on October 11, 2008
Let's get a little fancy here and offer a Gestalt metaphor: from the election of FDR to the passage of the Civil Rights Act of 1964, the far-from-United States of America fought second Civil War - longer and less bloody than the first but just as profound in its consequences and just as foreordained by Humanity in the inevitable victory of 'justice for all.' In this metaphor, the election of Lincoln aligns with the decision of FDR's Democratic Party to pursue the baby-steps of a Civil Rights agenda despite the furious opposition of its Southern party base. The next three decades can be likened to the gradual tightening of the cordon of decency around the Slaveocracy by Union victories at sea, along the upper Mississippi, at the mouth of the James River, and in New Orleans. Five presidents in a row - four Democrats and one Republican, two northerners and three southerners by birth - fought their skirmishes with their own parties and in Congress to establish a federal basis for civil rights policy. Eisenhower, the one Republican, was in many ways the key general in this war as he had been in WW2. The Vicksburg of this second Civil War comes with the Brown Vs Board of Education, so we'll have to take Justice Earl Warren as the metaphorical match for Ulysses Grant.
Following this metaphorical analysis, passage of the Civil Rights Act of 1964 was surely the Gettysburg of our second War Between the States. It was the death knell of states' rights Dixiecrat rebellion against the Constitution and all that America stands for, as the land where "all men are created equal."
This is my metaphor, not that of the editor of this book, Robert D. Loevy. I have no idea whether professor Loevy would appreciate my post-modernist approach. His 48-page introduction is a model of simple and direct narrative. In it, he outlines the history of legislation, presidential action, and court decisions that prepared the federal government for the massive commitment to the enforcement of Civil Rights that climaxed during the administration of Lyndon Johnson. In no way a partisan of any one president or party, Loevy presents his outline with thorough integrity.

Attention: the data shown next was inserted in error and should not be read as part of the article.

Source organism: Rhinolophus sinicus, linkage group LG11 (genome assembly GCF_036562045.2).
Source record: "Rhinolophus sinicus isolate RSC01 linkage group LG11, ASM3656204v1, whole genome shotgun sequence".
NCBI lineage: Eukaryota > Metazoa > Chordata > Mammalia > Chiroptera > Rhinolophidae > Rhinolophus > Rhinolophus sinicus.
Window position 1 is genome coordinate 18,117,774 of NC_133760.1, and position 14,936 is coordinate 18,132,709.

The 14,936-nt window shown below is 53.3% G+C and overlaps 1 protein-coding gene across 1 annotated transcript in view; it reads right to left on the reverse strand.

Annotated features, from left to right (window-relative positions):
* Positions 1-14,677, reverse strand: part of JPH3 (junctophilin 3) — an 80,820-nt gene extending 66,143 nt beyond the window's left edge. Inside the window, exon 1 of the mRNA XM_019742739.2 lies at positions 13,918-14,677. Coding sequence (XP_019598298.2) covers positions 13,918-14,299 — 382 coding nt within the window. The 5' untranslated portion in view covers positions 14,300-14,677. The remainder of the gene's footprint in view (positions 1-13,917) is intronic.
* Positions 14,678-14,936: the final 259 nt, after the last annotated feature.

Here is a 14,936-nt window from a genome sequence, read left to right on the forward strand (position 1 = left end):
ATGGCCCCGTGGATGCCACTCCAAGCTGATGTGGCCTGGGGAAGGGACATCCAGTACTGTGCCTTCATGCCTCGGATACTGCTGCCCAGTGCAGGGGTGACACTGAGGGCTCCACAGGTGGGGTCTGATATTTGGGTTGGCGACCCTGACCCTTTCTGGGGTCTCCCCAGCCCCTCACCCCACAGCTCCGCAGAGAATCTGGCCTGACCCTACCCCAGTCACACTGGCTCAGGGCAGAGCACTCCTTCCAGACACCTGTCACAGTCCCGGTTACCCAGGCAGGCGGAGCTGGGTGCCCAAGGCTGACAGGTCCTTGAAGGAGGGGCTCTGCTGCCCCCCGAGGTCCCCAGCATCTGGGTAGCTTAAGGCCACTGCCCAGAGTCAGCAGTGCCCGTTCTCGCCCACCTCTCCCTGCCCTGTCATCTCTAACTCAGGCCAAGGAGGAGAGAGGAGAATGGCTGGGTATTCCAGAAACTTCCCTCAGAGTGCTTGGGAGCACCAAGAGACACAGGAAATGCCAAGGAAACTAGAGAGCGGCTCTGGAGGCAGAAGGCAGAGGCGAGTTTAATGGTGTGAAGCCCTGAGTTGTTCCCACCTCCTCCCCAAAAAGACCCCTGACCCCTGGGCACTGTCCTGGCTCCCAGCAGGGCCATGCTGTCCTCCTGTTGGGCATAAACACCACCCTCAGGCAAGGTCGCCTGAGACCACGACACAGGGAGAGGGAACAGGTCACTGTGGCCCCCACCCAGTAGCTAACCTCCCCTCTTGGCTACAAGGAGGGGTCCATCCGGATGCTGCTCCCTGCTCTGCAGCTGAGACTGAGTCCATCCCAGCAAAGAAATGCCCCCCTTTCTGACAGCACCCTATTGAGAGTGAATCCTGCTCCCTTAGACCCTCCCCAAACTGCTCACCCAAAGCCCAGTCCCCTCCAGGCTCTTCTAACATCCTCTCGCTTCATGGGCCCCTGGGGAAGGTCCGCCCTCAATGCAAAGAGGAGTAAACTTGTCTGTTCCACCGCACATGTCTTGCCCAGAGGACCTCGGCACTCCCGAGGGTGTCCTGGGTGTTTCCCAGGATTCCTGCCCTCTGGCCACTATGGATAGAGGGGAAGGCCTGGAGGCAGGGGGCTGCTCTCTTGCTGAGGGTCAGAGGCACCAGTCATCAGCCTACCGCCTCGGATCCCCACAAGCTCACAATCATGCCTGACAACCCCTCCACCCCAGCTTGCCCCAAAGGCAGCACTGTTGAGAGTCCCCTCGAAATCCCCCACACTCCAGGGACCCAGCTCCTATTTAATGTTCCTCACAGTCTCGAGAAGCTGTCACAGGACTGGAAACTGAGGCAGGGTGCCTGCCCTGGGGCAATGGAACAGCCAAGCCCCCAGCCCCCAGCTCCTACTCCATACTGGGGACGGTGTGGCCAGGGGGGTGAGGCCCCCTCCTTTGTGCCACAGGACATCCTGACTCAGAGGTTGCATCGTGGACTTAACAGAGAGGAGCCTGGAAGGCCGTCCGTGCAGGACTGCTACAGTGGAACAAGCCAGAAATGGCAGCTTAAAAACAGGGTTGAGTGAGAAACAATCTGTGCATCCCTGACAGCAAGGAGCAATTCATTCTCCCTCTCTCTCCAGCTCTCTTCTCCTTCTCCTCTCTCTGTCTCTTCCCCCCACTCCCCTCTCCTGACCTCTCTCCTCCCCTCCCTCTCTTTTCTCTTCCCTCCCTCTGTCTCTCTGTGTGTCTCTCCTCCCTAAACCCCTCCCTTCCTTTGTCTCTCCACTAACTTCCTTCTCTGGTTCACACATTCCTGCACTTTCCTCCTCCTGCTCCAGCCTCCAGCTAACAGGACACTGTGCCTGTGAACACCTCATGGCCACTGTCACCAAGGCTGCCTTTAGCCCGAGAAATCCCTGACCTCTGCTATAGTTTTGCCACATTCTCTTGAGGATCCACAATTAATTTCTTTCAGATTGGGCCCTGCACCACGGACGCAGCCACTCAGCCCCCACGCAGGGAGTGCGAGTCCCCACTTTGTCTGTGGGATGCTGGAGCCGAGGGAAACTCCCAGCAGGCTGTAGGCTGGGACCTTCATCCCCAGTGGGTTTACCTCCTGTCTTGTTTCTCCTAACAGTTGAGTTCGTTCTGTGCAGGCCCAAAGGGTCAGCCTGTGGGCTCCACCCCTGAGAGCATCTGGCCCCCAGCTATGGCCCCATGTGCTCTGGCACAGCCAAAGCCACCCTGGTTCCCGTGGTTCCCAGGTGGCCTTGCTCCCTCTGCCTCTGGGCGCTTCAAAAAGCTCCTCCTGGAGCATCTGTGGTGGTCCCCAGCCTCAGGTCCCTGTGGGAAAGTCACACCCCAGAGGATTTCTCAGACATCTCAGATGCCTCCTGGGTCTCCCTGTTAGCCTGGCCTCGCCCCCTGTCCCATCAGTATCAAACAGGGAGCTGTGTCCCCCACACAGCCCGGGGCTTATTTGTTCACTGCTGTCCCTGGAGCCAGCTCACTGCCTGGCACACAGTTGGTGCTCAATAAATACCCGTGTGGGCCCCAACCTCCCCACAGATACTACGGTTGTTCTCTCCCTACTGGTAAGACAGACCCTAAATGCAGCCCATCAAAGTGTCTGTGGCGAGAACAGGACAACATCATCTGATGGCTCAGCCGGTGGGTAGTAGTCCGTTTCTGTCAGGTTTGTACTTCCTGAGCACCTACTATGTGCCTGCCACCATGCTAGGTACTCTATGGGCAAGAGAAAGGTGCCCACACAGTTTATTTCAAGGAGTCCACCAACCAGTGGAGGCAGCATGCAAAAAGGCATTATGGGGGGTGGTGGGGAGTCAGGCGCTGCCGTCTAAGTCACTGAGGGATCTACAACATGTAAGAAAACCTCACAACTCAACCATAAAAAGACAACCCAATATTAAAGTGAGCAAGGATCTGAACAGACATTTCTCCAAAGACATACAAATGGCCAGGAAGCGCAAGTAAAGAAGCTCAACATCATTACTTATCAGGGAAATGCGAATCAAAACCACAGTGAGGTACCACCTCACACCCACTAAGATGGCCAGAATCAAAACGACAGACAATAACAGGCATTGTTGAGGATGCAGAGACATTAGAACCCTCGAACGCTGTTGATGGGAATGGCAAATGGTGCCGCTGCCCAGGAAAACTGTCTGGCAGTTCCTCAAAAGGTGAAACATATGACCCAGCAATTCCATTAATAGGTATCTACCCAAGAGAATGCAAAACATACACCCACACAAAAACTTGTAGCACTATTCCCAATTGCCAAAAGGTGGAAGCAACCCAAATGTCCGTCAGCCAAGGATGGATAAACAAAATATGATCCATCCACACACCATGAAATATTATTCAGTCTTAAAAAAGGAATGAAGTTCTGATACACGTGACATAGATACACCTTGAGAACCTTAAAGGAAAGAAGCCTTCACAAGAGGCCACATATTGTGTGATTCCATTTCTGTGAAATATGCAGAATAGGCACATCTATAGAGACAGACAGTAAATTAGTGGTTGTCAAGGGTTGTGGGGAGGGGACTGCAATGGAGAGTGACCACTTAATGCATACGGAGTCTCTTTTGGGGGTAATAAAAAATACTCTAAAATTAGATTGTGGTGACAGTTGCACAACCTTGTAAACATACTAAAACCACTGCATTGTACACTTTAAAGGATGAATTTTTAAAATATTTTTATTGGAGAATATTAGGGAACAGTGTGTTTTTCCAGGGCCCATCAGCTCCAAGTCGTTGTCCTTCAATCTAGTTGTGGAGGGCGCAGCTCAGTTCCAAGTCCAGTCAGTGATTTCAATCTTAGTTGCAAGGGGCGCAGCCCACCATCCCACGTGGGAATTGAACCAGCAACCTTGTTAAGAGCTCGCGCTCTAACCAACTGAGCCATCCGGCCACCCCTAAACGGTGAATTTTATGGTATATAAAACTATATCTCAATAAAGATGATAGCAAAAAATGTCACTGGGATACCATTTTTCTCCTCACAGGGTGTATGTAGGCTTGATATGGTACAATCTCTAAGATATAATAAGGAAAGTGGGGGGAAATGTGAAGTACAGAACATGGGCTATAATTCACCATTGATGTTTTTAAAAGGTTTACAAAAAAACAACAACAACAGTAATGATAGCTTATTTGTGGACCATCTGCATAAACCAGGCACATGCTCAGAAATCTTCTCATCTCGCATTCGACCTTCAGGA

The bulk of the book consists of memoirs/memorials by participants in the passage of the 1964 Act, written very soon after the event, entailing the strategies and incidents of that dramatic victory. The first essay focuses on politics in the House of Representatives; it was written by Joseph Rauh Jr., a major lobbyist for the Leadership Conference on Civil Rights. It is the only available first-hand account of the process in the House. The second essay is the first-hand Memorandum on Senate Consideration of the Civil Rights Act of 1964, written by Hubert H. Humphrey, the 'field marshall' of victory in the recalcitrant and obstructionist Senate. Then there are six memoranda, written by John G. Stewart, Humphrey's top legislative assistant, constituting the most ample account of the legislative battle on paper. Editor Loevy concludes the book with an essay on "The Impact and Aftermath of the Civil Rights Act of 1964" and a useful historical chronology of the campaign to pass that act.
Returning to my metaphor of the Civil Rights Movement as a second Civil War, I need to point out one more comparison. Just as the original Republican Party abandoned civil rights for ex-slaves in the 1870s, with the shameful election of Hayes putting political success ahead of ideals, so the Republican Party of the 1970s and '80s chose to pursue control of the federal government though final abandonment of its founders' ideals, by way of its "southern strategy" aligning itself as the party of states' rights and opposition to social justice.
Are we now to consider ourselves, in 2008, as in the midst or at the start of yet a third Civil War, with the same ideals at stake and with many of the same interest groups confronting each other in the acrimony of Red States and Blue States? It seems so to me. What is at stake is possibly the final renunciation of racial injustice and of values based on 'white supremacy.' This time we must not let victory be snatched away.